I am using cURL command line utility to send HTTP POST to a web service. I want to include a file's contents as the body entity of the POST. I have tried using -d </path/to/filename> as well as other variants with type info like --data </path/to/filename> --data-urlencode </path/to/filename> etc... the file is always attached. I need it as the body entity.


I believe you're looking for the @filename syntax, e.g.:

strip new lines

curl --data "@/path/to/filename" http://...

keep new lines

curl --data-binary "@/path/to/filename" http://...


curl will strip all newlines from the file. If you want to send the file with newlines intact, use --data-binary in place of --data

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    If you want to be real fancy you can do: cat file.txt | curl --data "@-" `(< url.txt )` @- tells curl to read from stdin. You could also just use the redirect (< x.txt ) to put in whatever you want. If you're using bash. – Breedly Apr 29 '15 at 21:44
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    curl will strip all newlines from the file. If you want to send the file with newlines intact, use --data-binary in place of --data. – Chris May 14 '15 at 23:27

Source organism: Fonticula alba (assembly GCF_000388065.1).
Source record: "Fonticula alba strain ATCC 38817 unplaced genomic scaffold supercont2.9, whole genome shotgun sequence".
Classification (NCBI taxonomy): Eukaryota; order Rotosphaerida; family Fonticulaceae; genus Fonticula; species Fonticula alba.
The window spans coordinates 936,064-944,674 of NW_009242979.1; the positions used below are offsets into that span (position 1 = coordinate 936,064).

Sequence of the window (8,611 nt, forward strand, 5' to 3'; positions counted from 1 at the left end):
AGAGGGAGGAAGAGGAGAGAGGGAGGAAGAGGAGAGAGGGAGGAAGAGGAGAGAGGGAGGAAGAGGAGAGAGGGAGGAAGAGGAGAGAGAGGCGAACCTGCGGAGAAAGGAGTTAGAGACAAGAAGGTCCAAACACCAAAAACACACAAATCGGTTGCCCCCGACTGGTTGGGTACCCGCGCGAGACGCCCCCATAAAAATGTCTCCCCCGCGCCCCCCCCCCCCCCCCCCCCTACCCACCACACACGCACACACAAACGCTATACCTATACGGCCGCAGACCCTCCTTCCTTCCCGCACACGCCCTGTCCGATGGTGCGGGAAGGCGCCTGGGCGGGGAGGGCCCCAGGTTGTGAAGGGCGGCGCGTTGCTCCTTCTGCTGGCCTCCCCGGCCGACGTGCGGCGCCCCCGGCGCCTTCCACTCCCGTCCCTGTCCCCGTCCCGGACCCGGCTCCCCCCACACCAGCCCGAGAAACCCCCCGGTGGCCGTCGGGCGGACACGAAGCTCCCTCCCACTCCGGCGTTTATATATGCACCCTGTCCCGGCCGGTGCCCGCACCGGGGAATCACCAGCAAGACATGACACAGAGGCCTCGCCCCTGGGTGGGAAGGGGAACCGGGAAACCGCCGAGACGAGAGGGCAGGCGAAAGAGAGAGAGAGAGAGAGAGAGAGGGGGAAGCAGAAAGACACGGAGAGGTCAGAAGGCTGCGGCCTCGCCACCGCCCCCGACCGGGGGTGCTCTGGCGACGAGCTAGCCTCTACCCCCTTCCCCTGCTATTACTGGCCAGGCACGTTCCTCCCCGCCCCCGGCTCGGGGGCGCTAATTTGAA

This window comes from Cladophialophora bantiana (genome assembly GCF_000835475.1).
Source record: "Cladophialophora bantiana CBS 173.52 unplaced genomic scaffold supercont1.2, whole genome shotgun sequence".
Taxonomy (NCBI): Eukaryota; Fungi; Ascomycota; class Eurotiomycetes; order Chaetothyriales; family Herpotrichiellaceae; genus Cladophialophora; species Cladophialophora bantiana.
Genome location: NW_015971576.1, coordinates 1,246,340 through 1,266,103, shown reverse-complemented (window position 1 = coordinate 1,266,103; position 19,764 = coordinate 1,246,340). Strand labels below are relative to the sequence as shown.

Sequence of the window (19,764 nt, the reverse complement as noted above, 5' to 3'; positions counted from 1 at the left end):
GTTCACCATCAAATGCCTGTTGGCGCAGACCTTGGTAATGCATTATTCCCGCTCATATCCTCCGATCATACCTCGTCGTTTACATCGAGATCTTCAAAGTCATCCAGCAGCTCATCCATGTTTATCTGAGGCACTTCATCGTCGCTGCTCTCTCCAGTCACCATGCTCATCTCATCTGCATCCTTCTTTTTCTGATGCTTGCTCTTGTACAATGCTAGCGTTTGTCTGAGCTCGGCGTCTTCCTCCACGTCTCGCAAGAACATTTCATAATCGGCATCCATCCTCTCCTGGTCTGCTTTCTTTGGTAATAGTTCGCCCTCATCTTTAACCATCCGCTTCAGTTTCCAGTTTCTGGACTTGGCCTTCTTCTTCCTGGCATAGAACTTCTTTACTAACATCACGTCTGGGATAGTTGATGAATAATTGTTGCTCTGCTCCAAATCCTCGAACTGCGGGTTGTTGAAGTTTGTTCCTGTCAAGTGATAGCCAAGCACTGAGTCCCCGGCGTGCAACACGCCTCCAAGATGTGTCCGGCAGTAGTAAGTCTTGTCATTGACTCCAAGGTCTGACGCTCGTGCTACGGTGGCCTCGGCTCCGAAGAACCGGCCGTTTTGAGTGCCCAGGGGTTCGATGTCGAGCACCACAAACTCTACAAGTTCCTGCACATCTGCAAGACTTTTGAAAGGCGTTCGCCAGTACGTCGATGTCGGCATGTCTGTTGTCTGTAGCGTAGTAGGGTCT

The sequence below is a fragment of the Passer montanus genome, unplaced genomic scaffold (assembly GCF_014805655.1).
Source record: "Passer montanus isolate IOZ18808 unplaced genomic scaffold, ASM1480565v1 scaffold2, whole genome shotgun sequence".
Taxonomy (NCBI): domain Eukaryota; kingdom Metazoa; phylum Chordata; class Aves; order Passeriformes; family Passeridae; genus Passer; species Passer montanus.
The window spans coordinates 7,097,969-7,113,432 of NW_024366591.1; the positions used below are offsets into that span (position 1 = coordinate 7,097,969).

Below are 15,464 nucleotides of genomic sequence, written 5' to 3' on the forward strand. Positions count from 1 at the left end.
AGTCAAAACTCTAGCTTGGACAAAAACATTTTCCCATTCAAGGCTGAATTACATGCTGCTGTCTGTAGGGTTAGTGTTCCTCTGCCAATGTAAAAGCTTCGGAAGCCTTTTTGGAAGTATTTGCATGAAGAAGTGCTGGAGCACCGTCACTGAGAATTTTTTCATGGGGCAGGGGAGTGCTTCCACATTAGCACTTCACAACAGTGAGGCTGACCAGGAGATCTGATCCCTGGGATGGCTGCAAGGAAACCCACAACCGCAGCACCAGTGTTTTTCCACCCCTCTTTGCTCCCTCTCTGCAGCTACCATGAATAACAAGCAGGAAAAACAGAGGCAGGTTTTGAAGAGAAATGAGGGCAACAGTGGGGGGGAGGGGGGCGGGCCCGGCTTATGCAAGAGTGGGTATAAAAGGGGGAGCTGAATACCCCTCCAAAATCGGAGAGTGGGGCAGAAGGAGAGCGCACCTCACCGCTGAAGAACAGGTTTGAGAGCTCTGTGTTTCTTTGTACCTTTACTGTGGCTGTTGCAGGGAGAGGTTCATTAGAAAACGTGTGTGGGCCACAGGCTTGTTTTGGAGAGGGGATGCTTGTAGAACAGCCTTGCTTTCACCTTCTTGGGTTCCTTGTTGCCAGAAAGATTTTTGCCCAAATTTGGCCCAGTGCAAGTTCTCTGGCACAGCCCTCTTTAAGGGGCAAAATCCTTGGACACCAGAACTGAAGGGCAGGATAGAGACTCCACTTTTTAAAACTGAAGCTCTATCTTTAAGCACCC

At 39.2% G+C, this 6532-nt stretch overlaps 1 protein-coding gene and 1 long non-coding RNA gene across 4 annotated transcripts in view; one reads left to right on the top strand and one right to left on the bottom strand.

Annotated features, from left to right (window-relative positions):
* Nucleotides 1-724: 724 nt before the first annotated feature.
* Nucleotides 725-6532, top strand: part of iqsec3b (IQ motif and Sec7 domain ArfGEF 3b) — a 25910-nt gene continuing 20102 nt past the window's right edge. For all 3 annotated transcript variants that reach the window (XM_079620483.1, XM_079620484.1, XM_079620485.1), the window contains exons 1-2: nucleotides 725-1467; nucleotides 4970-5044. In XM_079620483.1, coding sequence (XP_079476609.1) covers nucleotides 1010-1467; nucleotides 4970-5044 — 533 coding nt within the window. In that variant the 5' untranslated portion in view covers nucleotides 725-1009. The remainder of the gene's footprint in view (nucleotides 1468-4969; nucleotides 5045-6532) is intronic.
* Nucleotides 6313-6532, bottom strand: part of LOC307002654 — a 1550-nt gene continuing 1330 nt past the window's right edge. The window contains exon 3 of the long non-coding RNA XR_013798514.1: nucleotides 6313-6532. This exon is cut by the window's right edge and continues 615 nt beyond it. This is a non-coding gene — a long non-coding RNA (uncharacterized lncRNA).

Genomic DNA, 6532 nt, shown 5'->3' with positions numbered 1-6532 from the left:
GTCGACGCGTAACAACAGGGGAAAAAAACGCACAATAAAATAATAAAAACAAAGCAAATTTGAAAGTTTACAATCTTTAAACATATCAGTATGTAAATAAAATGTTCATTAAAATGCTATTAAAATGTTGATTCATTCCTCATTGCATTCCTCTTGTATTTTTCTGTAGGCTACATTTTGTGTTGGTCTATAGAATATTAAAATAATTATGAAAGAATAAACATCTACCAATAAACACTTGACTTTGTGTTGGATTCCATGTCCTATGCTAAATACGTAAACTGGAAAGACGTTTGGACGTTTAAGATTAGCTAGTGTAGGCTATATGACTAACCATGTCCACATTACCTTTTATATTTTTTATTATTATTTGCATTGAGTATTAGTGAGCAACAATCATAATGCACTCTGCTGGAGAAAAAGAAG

• now how would one add login credentials to authorize this request? – anon58192932 Jul 20 '17 at 21:14
  • @anon58192932 - That depends upon the security protocol of the server. If you are using name:value pairs, like a username and password, then add the necessary headers that match what the service is expecting: --header: "<header_name>:<header_value>" as a single string. – Roy Hinkley Jul 27 '17 at 18:36

I know the question has been answered, but in my case I was trying to send the content of a text file to the Slack Webhook api and for some reason the above answer did not work. Anywho, this is what finally did the trick for me:

curl -X POST -H --silent --data-urlencode "payload={\"text\": \"$(cat file.txt | sed "s/\"/'/g")\"}" https://hooks.slack.com/services/XXX
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  • This one does not convert dots to underscores (. -> _) and keeps newlines. Thanks! – Ramon Fincken Oct 18 '18 at 13:49
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    It's cool, but it doesn't answer the question since the file is exploded on the command line instead of being specified for curl. I'm also wondering if all of the shell's special characters need to be escaped -- but I don't know enough about that ;) – Gerard ONeill Jun 10 '19 at 14:59
  • Thanks, you saved my life! – aryswisnu Jun 3 at 11:31
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    For a huge content file, above curl won't work, curl: argument list too long in that case accepted answer is life saver curl --data "@/path/to/filename" http://... – Another coder Jun 26 at 2:51

In my case, @ caused some sort of encoding problem, I still prefer my old way:

curl -d "$(cat /path/to/file)" https://example.com
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    This will cause the "argument list too long" error with large files – Sigmatics Jul 21 at 15:56

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